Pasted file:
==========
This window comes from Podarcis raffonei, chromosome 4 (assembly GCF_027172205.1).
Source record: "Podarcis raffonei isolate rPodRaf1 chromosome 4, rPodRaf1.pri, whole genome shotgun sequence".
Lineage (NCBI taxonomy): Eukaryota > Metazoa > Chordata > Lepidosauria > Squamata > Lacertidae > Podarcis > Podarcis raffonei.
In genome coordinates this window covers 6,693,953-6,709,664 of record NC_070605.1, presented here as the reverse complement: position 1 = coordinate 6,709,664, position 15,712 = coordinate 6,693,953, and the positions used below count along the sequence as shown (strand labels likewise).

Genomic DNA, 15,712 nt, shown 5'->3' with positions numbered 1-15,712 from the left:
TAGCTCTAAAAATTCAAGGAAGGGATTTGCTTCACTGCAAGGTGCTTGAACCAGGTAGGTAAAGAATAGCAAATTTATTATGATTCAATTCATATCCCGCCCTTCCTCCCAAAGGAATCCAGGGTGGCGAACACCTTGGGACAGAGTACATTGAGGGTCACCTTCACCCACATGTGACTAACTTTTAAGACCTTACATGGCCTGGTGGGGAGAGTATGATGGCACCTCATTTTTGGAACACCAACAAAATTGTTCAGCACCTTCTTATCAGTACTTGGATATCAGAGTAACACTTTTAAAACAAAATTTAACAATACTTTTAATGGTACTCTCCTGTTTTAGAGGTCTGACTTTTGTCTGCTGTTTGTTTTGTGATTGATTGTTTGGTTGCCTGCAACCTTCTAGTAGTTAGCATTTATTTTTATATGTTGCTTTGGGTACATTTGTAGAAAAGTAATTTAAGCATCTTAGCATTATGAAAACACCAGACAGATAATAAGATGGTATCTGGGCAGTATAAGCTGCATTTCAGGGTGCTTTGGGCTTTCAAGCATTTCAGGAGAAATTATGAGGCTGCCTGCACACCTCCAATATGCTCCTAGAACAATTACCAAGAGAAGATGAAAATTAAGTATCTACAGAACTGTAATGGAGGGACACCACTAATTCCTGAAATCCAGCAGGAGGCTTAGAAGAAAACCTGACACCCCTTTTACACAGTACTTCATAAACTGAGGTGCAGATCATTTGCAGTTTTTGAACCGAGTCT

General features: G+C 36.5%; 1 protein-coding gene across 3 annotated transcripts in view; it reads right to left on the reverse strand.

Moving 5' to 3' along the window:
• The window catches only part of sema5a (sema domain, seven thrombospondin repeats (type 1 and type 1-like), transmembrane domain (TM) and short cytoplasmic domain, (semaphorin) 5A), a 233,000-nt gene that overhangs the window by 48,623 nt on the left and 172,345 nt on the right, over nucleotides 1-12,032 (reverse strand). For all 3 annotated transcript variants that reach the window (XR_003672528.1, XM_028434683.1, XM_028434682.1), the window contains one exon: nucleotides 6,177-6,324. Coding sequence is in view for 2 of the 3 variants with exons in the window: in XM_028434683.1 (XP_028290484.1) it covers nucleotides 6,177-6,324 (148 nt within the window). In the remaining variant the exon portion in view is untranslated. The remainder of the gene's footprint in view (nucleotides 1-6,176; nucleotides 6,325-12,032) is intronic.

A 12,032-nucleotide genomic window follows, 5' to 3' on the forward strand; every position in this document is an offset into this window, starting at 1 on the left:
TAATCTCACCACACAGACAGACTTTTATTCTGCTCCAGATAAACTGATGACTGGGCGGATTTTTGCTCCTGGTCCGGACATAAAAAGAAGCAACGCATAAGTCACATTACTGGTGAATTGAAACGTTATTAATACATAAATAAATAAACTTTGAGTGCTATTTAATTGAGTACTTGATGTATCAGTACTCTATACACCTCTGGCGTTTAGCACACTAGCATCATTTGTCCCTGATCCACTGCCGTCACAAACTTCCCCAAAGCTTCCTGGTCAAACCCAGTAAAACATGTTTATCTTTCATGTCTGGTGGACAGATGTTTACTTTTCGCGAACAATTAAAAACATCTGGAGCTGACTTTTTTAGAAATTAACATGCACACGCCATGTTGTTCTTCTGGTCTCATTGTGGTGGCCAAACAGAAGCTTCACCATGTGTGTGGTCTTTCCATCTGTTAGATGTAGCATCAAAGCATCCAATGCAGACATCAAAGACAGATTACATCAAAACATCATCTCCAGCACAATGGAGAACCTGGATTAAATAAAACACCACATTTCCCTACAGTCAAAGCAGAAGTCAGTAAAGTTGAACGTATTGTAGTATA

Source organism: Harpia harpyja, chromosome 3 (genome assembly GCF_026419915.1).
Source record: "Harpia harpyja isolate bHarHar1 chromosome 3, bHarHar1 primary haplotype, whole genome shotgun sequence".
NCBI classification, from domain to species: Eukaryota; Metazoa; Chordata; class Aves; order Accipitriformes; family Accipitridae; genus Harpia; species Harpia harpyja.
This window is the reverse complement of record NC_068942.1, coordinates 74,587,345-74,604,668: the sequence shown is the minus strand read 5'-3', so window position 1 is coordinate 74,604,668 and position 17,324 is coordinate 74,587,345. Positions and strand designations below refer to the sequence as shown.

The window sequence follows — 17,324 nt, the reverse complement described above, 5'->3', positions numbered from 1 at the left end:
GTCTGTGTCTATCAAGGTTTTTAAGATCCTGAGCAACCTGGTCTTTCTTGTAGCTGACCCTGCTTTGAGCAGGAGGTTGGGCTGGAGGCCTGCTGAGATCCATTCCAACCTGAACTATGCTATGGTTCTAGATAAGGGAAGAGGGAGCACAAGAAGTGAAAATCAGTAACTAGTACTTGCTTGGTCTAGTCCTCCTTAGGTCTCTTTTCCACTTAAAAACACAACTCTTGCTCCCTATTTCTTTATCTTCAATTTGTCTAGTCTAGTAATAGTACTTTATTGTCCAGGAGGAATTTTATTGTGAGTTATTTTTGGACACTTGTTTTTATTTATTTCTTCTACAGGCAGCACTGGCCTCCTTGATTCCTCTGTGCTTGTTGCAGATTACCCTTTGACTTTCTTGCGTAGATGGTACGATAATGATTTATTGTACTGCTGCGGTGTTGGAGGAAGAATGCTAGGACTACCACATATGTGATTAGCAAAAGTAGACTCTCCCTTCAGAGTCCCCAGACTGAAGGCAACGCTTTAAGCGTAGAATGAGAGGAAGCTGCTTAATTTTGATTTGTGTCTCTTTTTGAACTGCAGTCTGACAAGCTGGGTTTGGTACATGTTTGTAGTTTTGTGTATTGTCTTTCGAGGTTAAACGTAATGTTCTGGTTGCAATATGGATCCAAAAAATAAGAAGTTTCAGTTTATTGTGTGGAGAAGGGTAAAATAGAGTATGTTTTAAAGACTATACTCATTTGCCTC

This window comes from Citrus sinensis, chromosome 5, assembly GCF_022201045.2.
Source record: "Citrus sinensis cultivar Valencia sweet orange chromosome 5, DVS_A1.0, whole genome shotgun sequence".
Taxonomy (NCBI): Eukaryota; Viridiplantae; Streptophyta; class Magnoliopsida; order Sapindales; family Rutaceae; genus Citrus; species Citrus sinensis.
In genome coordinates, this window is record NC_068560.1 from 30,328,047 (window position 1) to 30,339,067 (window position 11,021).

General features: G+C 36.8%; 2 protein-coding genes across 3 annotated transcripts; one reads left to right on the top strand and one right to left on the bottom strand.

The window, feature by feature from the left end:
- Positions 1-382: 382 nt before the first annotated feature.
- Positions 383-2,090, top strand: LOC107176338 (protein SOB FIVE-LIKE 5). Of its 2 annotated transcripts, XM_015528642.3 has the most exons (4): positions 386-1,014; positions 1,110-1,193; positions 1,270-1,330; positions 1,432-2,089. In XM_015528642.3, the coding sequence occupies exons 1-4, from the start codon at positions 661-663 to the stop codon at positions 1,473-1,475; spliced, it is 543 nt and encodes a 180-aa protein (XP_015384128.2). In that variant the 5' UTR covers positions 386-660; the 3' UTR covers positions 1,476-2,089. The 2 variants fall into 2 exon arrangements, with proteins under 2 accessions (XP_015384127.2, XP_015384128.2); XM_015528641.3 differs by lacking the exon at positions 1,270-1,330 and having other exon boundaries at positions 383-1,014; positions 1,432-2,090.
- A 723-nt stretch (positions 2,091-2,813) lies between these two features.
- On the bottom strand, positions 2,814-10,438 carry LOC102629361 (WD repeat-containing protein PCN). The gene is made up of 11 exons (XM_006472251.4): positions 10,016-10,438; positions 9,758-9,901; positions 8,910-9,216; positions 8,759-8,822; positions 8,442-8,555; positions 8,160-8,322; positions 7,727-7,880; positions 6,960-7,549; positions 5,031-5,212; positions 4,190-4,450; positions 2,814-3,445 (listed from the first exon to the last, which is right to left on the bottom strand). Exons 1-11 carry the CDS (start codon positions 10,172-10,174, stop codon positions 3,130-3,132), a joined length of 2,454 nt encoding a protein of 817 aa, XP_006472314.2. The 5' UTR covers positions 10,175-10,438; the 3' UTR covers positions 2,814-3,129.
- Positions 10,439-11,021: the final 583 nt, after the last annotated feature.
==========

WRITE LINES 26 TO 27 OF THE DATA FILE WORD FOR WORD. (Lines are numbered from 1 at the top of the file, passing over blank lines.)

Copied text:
- A 723-nt stretch (positions 2,091-2,813) lies between these two features.
- On the bottom strand, positions 2,814-10,438 carry LOC102629361 (WD repeat-containing protein PCN). The gene is made up of 11 exons (XM_006472251.4): positions 10,016-10,438; positions 9,758-9,901; positions 8,910-9,216; positions 8,759-8,822; positions 8,442-8,555; positions 8,160-8,322; positions 7,727-7,880; positions 6,960-7,549; positions 5,031-5,212; positions 4,190-4,450; positions 2,814-3,445 (listed from the first exon to the last, which is right to left on the bottom strand). Exons 1-11 carry the CDS (start codon positions 10,172-10,174, stop codon positions 3,130-3,132), a joined length of 2,454 nt encoding a protein of 817 aa, XP_006472314.2. The 5' UTR covers positions 10,175-10,438; the 3' UTR covers positions 2,814-3,129.